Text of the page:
Rocking and turbulence
Taking the ocean as the ultimate inspiration, the movement of the UFO is that of the waves made mechanical. The entire structure of the clock is built on an imbalance, on a gentle swing which recalls the ebb and flow of the tides, the perpetual movement of the ocean. The secret of the balance is its blue half-spherical aluminum base, which contains a tungsten mass. The base and glass bell are joined by a bayonet mounting system, which looks similar to the old systems of marine chronometers from which the glass could be unscrewed.
Whereas marine chronometers were housed in wooden boxes and set on gimbles to counteract the effect of the ship’s constant sway, Ulysse Nardin reverses this. Here it is the object itself that makes waves when it is nudged gently. Weighing 7.2kg, the UFO swings up to 60° from its axis – an amplitude of 120 degrees – and the engineers have accurately calculated the center of the gravity/mass/inertia ratio, which allows UFO to swing neither too fast nor too slowly and without significantly affecting the operation of the balance.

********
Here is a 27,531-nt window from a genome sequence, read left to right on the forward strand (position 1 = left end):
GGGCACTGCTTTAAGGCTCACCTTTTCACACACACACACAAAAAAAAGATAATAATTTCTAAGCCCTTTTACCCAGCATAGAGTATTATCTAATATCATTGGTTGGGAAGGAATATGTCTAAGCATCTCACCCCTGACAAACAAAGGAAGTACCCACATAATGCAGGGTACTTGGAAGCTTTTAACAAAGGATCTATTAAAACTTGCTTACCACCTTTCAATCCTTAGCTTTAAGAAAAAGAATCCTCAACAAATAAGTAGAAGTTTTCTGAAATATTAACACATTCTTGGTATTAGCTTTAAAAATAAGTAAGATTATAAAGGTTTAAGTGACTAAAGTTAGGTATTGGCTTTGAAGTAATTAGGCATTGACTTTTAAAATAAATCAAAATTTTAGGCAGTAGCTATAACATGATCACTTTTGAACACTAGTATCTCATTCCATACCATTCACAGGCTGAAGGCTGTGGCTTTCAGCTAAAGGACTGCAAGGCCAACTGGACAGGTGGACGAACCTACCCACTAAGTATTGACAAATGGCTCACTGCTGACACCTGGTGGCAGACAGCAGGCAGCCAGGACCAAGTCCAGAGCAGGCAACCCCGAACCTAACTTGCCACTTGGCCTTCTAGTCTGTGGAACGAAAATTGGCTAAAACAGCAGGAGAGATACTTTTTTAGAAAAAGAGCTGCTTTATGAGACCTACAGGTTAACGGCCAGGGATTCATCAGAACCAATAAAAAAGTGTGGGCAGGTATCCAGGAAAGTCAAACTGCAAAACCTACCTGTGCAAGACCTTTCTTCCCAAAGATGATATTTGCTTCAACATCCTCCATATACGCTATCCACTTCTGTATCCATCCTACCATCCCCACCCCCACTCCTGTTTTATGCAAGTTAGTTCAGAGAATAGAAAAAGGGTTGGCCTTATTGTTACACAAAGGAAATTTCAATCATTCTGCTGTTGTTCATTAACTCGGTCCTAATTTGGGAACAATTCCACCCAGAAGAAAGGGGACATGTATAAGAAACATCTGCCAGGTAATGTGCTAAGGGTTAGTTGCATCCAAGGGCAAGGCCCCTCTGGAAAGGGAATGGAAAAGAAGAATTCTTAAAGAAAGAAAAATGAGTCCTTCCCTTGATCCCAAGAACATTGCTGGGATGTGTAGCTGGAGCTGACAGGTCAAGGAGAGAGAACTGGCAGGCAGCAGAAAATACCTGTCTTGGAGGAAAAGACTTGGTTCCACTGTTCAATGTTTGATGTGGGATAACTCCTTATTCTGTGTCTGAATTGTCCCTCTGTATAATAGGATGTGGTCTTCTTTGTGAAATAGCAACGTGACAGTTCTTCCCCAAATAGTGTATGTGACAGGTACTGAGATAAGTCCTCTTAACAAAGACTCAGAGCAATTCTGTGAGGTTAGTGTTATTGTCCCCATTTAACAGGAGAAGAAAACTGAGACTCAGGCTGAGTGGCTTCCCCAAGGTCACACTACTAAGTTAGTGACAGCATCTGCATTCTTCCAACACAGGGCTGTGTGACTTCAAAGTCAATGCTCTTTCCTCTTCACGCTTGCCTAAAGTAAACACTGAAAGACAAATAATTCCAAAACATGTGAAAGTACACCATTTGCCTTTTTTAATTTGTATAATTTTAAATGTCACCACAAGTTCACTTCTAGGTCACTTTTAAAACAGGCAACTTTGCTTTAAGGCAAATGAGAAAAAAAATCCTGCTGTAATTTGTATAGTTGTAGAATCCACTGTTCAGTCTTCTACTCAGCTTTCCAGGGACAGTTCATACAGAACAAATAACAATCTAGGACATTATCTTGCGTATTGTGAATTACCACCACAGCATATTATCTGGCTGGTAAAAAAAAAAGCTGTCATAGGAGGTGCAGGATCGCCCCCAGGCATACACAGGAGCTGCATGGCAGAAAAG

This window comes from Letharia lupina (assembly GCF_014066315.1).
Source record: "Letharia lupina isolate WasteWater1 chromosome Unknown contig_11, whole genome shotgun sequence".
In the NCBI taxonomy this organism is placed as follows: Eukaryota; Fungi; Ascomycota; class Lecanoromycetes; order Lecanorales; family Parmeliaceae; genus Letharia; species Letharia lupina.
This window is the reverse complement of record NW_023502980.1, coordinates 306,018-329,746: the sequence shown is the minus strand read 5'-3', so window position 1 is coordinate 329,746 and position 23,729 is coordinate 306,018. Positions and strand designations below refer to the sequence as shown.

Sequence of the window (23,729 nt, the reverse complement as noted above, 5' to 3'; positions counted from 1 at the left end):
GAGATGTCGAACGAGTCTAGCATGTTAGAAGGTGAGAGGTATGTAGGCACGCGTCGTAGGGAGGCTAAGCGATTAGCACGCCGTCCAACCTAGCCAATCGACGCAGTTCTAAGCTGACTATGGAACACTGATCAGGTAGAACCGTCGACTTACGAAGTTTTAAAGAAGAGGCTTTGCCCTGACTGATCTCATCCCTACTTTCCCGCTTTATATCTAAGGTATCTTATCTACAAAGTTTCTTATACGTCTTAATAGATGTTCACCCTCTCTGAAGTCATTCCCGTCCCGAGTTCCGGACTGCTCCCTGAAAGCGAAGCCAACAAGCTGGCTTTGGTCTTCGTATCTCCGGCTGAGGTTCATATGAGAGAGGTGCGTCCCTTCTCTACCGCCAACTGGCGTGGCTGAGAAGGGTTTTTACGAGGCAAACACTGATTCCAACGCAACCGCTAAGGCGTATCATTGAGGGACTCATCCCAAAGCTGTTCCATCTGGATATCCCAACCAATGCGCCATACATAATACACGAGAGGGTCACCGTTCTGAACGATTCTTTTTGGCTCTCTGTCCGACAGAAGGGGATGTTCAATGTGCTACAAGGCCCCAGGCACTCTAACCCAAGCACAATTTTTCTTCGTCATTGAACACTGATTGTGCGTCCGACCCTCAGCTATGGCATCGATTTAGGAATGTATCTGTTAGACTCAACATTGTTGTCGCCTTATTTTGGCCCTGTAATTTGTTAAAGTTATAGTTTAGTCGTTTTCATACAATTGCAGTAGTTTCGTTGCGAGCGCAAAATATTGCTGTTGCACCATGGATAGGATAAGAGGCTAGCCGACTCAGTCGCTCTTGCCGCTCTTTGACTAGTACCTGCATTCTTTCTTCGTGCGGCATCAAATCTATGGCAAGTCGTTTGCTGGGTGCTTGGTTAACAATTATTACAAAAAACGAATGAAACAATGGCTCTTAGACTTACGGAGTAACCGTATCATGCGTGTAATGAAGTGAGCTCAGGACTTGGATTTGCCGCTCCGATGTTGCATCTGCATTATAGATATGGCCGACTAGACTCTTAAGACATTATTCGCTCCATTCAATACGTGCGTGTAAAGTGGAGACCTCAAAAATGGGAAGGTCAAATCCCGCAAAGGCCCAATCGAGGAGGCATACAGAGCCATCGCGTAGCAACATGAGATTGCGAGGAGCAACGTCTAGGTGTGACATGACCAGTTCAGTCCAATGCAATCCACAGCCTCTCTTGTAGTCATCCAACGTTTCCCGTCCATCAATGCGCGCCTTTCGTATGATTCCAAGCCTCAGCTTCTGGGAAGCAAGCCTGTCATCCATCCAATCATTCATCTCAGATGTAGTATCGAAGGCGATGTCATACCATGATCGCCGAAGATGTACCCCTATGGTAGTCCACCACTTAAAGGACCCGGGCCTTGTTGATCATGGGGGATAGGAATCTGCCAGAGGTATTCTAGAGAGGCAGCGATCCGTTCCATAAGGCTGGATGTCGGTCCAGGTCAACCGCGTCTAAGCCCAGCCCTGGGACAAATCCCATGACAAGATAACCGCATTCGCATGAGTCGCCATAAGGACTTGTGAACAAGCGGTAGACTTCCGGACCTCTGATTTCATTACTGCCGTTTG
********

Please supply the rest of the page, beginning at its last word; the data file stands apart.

It isn’t just the UFO’s movement that is inspired by the ocean, the architecture is too. The bell under which this incredible creation is housed suggests floating black and yellow cardinal buoys – objects that also provide inspiration for the X sitting in the spine of the table clock. From above, the construction of the UFO seems almost kaleidoscopic, with its emblem, the marine anchor, dominating the heart of the rosette.